Text description provided by the architects. Following up a year of development, Penda has unveiled their installation for Beijing Design Week (BJDW) 2015 – Rising Canes, a structural system made entirely of bamboo and ropes. Meant to be a speculation system for larger developments, the installation is fully modular, ecological and easy to expand in every direction. Bamboo was chosen as the main construction material for its long traditional roots in China and fantastic structural capability, as well as part of a desire to fight its current obscurity as a construction material.
From the architect: For our Pavilion for the BJDW, no nails or screws were used and all materials are 100% recyclable. Furthermore the Bamboo does not get drilled in the process. All joints are tied with ropes, leaving bamboo canes unharmed to be reused after the installation. We see our project strongly connected to the ‘Cradle to Cradle’ movement, which proposes a holistic economic, industrial and social framework that seeks to create waste-free, self-sufficient systems.
During the BJDW, visitors will seed plants into baskets to be connected to the pavilion. The plants will grow along the structure and after some time, nature will be the main design-element, the architecture secondary.
Over the next ten years, Rising Canes will expand to a viable alternative to current standards in construction. The use of natural materials like bamboo in a smart, modular system, gives the structure the freedom to grow in every direction. By adding and connecting new bamboo canes, the structure grows and becomes stronger, able to take on more loads. To ensure a steady building material supply, a neighbouring bamboo grove is planted. For each culm of bamboo taken as a construction material, 2 new trees must be planted to the forest. This approach secures building elements in the long run and creates a beautiful bamboo forest surrounding the development.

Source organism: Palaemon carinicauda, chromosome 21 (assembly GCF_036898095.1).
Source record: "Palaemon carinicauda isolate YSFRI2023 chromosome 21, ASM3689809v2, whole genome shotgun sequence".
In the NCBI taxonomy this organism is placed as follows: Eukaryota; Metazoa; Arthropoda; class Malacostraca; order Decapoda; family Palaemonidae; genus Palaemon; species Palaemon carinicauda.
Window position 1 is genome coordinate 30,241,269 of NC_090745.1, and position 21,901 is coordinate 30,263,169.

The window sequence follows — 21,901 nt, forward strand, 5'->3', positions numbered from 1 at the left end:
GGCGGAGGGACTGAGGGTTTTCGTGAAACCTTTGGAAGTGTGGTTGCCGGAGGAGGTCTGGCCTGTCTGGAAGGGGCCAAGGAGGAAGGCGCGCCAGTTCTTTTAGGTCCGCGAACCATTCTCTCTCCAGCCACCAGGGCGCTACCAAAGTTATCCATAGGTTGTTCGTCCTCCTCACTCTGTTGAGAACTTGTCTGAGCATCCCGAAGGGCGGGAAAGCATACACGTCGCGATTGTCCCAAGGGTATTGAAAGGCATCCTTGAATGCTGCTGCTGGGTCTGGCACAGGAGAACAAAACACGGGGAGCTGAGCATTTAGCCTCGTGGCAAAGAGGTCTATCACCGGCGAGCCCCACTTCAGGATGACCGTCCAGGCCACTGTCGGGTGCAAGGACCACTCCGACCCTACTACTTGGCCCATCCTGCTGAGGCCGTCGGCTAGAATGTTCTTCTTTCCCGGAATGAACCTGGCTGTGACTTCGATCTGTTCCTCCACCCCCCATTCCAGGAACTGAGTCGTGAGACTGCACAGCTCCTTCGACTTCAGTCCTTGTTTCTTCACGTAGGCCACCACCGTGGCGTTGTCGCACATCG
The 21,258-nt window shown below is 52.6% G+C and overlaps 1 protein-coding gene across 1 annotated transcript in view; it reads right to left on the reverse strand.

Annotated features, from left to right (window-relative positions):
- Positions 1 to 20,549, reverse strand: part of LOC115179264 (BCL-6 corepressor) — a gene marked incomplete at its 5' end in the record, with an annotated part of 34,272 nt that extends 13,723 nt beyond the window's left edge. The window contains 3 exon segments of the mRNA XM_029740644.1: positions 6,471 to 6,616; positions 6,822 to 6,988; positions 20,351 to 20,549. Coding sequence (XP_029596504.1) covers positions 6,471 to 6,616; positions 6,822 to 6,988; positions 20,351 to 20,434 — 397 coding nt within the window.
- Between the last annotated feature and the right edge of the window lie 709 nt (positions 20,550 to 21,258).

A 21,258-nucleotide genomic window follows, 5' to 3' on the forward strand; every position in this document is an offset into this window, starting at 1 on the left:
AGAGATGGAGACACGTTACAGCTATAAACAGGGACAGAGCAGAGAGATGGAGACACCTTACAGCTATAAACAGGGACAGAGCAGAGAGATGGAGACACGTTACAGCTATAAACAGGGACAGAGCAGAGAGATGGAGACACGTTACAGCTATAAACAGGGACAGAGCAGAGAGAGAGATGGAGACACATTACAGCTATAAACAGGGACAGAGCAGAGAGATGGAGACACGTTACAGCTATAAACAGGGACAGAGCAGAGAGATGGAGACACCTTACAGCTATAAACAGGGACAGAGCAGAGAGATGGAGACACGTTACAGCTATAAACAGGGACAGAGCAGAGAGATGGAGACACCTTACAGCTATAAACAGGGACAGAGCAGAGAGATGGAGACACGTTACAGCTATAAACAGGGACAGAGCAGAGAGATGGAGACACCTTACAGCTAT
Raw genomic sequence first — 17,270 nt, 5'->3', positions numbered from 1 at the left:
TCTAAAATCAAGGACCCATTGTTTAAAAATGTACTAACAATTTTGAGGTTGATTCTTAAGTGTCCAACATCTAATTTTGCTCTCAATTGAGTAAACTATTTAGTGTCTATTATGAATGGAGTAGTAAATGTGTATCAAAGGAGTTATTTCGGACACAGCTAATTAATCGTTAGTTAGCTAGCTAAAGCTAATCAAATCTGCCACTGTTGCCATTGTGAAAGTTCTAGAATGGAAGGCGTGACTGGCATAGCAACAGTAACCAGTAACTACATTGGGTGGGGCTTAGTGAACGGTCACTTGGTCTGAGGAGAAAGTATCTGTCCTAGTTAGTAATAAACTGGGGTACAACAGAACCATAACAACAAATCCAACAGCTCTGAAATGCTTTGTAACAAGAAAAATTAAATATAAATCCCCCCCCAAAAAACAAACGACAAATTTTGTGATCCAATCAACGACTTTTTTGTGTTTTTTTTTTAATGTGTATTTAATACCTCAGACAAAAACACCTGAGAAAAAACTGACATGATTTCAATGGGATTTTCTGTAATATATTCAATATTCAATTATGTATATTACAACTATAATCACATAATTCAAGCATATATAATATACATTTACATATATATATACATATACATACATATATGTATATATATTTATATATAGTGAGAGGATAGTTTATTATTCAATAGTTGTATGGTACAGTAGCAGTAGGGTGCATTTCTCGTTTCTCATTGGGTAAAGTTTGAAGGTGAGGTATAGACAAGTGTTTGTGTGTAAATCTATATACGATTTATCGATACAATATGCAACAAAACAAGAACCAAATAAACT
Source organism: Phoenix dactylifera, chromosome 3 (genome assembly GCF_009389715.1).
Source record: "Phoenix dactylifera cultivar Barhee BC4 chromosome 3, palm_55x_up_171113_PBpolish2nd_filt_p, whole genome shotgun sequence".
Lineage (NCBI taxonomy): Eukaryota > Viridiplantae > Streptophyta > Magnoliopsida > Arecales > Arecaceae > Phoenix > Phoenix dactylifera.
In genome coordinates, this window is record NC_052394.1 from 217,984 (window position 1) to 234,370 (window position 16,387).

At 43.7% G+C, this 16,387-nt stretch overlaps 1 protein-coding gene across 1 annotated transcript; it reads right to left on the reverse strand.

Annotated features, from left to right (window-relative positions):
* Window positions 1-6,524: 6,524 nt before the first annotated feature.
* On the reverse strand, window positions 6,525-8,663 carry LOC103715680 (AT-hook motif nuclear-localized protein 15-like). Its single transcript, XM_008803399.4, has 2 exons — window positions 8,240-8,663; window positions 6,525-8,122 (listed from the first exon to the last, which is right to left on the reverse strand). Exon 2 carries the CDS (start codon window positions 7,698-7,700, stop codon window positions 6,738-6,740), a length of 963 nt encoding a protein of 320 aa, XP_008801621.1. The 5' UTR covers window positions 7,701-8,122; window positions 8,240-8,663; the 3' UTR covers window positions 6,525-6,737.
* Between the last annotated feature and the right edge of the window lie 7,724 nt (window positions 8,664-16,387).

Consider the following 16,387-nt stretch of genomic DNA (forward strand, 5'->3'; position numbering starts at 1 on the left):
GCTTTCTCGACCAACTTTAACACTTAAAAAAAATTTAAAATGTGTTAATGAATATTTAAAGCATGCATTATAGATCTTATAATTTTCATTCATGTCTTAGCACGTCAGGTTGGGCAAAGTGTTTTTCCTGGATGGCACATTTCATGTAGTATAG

Starting with a small structure for the BJDW, the individual elements are delivered to another site to expand its size. Located in Anji County, the largest export region for bamboo in the world, the system can grow to a habitat for 20 families within the first 9 months. As the number of inhabitants keeps growing, the structure is extended to accommodate multiple communal spaces, bridges and even floating structures. By 2023 the bamboo development is extended to an urban configuration, which houses a population of 20,000 people and a surrounding bamboo grove of 250 acres.
With this patient and natural expansion, the project describes a true ecological approach to growth, which leaves no harm on the surrounding environment nor on the building material itself and is therefore a counter-movement to a conventional way of the present construction process.